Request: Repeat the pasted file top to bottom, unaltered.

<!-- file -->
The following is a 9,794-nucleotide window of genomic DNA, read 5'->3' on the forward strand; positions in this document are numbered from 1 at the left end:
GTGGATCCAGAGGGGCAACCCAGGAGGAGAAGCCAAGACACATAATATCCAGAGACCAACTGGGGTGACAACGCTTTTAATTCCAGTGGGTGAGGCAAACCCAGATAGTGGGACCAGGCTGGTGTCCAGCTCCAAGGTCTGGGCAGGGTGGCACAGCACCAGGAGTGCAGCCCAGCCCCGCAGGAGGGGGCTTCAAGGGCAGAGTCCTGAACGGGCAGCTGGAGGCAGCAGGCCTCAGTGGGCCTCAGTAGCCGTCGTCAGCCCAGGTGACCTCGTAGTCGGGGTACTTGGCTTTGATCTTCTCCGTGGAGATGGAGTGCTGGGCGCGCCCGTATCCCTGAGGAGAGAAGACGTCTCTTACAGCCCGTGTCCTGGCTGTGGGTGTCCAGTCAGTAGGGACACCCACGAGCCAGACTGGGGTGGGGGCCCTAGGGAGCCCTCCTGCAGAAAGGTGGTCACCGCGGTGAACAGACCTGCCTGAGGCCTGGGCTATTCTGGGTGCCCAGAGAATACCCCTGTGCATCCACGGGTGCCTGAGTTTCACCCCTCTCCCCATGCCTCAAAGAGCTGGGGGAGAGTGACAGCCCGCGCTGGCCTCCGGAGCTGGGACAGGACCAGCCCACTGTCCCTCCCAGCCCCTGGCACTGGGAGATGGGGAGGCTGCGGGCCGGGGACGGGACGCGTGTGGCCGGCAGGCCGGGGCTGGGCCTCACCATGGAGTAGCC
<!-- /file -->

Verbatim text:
The following is a 9,794-nucleotide window of genomic DNA, read 5'->3' on the forward strand; positions in this document are numbered from 1 at the left end:
GTGGATCCAGAGGGGCAACCCAGGAGGAGAAGCCAAGACACATAATATCCAGAGACCAACTGGGGTGACAACGCTTTTAATTCCAGTGGGTGAGGCAAACCCAGATAGTGGGACCAGGCTGGTGTCCAGCTCCAAGGTCTGGGCAGGGTGGCACAGCACCAGGAGTGCAGCCCAGCCCCGCAGGAGGGGGCTTCAAGGGCAGAGTCCTGAACGGGCAGCTGGAGGCAGCAGGCCTCAGTGGGCCTCAGTAGCCGTCGTCAGCCCAGGTGACCTCGTAGTCGGGGTACTTGGCTTTGATCTTCTCCGTGGAGATGGAGTGCTGGGCGCGCCCGTATCCCTGAGGAGAGAAGACGTCTCTTACAGCCCGTGTCCTGGCTGTGGGTGTCCAGTCAGTAGGGACACCCACGAGCCAGACTGGGGTGGGGGCCCTAGGGAGCCCTCCTGCAGAAAGGTGGTCACCGCGGTGAACAGACCTGCCTGAGGCCTGGGCTATTCTGGGTGCCCAGAGAATACCCCTGTGCATCCACGGGTGCCTGAGTTTCACCCCTCTCCCCATGCCTCAAAGAGCTGGGGGAGAGTGACAGCCCGCGCTGGCCTCCGGAGCTGGGACAGGACCAGCCCACTGTCCCTCCCAGCCCCTGGCACTGGGAGATGGGGAGGCTGCGGGCCGGGGACGGGACGCGTGTGGCCGGCAGGCCGGGGCTGGGCCTCACCATGGAGTAGCC